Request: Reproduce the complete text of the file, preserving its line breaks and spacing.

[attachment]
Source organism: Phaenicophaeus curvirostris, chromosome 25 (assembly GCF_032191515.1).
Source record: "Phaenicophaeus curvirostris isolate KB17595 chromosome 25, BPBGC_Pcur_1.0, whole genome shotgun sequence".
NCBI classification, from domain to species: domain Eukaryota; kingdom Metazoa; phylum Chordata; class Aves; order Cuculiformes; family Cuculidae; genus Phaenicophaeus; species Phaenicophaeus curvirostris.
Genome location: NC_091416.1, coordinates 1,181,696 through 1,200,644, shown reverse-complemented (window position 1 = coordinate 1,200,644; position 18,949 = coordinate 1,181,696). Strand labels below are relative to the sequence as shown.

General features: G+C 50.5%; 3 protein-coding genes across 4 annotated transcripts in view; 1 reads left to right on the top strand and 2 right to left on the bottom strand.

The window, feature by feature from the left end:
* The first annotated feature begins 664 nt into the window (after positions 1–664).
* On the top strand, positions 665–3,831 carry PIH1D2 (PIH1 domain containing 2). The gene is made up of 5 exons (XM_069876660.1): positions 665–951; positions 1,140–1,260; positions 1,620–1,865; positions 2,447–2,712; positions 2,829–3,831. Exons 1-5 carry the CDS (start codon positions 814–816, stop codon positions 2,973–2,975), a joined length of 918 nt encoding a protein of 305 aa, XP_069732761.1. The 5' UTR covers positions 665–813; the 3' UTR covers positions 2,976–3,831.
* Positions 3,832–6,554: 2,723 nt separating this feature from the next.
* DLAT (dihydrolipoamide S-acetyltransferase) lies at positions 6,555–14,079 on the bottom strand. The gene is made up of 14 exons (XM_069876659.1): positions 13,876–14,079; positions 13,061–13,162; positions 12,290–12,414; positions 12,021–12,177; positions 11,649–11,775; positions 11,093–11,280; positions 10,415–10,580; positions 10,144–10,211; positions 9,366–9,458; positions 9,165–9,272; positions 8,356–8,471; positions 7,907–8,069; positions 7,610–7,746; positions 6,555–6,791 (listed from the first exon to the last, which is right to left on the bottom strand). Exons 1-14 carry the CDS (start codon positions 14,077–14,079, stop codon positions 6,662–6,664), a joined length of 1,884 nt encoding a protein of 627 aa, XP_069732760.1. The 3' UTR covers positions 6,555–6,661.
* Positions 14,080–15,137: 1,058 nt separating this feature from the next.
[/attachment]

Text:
Source organism: Phaenicophaeus curvirostris, chromosome 25 (assembly GCF_032191515.1).
Source record: "Phaenicophaeus curvirostris isolate KB17595 chromosome 25, BPBGC_Pcur_1.0, whole genome shotgun sequence".
NCBI classification, from domain to species: domain Eukaryota; kingdom Metazoa; phylum Chordata; class Aves; order Cuculiformes; family Cuculidae; genus Phaenicophaeus; species Phaenicophaeus curvirostris.
Genome location: NC_091416.1, coordinates 1,181,696 through 1,200,644, shown reverse-complemented (window position 1 = coordinate 1,200,644; position 18,949 = coordinate 1,181,696). Strand labels below are relative to the sequence as shown.

General features: G+C 50.5%; 3 protein-coding genes across 4 annotated transcripts in view; 1 reads left to right on the top strand and 2 right to left on the bottom strand.

The window, feature by feature from the left end:
* The first annotated feature begins 664 nt into the window (after positions 1–664).
* On the top strand, positions 665–3,831 carry PIH1D2 (PIH1 domain containing 2). The gene is made up of 5 exons (XM_069876660.1): positions 665–951; positions 1,140–1,260; positions 1,620–1,865; positions 2,447–2,712; positions 2,829–3,831. Exons 1-5 carry the CDS (start codon positions 814–816, stop codon positions 2,973–2,975), a joined length of 918 nt encoding a protein of 305 aa, XP_069732761.1. The 5' UTR covers positions 665–813; the 3' UTR covers positions 2,976–3,831.
* Positions 3,832–6,554: 2,723 nt separating this feature from the next.
* DLAT (dihydrolipoamide S-acetyltransferase) lies at positions 6,555–14,079 on the bottom strand. The gene is made up of 14 exons (XM_069876659.1): positions 13,876–14,079; positions 13,061–13,162; positions 12,290–12,414; positions 12,021–12,177; positions 11,649–11,775; positions 11,093–11,280; positions 10,415–10,580; positions 10,144–10,211; positions 9,366–9,458; positions 9,165–9,272; positions 8,356–8,471; positions 7,907–8,069; positions 7,610–7,746; positions 6,555–6,791 (listed from the first exon to the last, which is right to left on the bottom strand). Exons 1-14 carry the CDS (start codon positions 14,077–14,079, stop codon positions 6,662–6,664), a joined length of 1,884 nt encoding a protein of 627 aa, XP_069732760.1. The 3' UTR covers positions 6,555–6,661.
* Positions 14,080–15,137: 1,058 nt separating this feature from the next.